What do purple ribbons mean
... because “we have to do something” - The Purple Ribbon as an example for women-specific press products from self-publishing in the GDR
“It is impossible for us to meet all expectations. Therefore, at this point, once again for all critics and interested parties, an attempt at a definition: 'Purple Ribbon' is written by and for women at the famous base. We do not claim to be perfect. We want to convey concern and help maintain or establish contacts between women and women's groups. We want all readers to want to write something themselves and then, if possible, publish it here. ”1
In the fourth edition, the editorial team defined the issue that came with the publication of the Purple ribbon was pursued. The Purple ribbon was a collection of texts with a women-specific orientation that was self-published in Dresden. Between 1987 and 1989, a total of six editions of the DIN A5 format hectographed sheet collection appeared every six months Purple ribbon was published with the addition only for internal use within the church, but this did not mean that the magazine only circulated within the church. Rather, this addition contained the possibility of circumventing the state authorization requirement for printed products in the GDR and thus the censorship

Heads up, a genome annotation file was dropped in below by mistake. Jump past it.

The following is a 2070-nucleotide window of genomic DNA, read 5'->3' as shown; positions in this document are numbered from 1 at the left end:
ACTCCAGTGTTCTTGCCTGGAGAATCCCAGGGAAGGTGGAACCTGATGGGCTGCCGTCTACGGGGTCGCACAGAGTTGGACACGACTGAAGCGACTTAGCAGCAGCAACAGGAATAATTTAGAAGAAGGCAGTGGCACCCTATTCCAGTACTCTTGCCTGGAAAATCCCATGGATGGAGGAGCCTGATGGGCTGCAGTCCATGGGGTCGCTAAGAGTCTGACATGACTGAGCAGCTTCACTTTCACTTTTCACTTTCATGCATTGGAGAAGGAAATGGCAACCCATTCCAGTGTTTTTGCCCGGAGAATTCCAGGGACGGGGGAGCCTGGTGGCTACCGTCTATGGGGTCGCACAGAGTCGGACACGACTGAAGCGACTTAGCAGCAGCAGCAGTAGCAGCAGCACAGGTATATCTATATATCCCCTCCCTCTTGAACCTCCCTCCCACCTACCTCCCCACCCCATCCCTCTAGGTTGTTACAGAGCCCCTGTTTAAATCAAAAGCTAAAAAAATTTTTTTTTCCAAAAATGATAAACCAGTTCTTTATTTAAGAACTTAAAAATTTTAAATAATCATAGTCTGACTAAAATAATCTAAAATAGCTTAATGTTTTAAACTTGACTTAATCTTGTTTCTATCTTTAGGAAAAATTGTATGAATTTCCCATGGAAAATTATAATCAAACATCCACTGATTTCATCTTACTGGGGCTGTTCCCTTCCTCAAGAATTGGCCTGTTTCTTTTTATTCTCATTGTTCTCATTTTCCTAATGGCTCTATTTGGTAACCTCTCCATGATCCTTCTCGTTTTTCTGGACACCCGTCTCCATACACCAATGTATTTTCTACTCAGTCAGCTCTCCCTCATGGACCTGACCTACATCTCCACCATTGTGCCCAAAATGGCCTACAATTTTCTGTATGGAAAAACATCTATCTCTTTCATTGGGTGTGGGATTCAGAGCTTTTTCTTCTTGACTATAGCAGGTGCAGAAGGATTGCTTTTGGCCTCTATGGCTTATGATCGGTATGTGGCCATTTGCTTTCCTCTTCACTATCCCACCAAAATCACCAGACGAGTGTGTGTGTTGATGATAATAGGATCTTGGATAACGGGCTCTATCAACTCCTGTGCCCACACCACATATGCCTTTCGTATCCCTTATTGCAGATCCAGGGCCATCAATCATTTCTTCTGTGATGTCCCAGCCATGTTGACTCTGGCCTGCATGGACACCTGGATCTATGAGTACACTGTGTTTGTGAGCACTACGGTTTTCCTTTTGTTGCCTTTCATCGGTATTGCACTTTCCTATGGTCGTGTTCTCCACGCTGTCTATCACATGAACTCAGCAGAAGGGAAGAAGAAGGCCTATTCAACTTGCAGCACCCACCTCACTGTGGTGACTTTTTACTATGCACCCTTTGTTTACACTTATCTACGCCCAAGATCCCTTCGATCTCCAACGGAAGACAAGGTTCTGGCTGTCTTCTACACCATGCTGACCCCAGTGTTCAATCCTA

The desire to hold onto thoughts
The idea for Purple ribbon was created in the late summer of 1986 during a seminar on the topic of 'Images of Women in the Bible and Church', which was organized by the regional office of the Junge Gemeinde, the youth work branch of the Protestant churches in the GDR, in Dresden. 4 Friederike von Kirchbach (formerly: Woldt), who between 1986 and 1992 was the state youth warden of the Saxon state office for young communities, wrote in the introduction to the first Purple ribbon: “At the end of our seminar 'Images of Women in the Bible and Church' we warn [sic!] That we have to do something. This time we didn't want to drift apart with a few new thoughts that inevitably fade away when we're home and alone again. The idea of this collection of texts was obvious. ”5 That Purple ribbon was therefore conceived as an open and interlinking medium from the start. Von Kirchbach wrote: “This first issue shows that we are not afraid of diversity. Next time we want to distribute 'purple ribbon' according to requests and needs! So get in touch with the regional office if you are interested. ”6
Formally diverse and easy to understand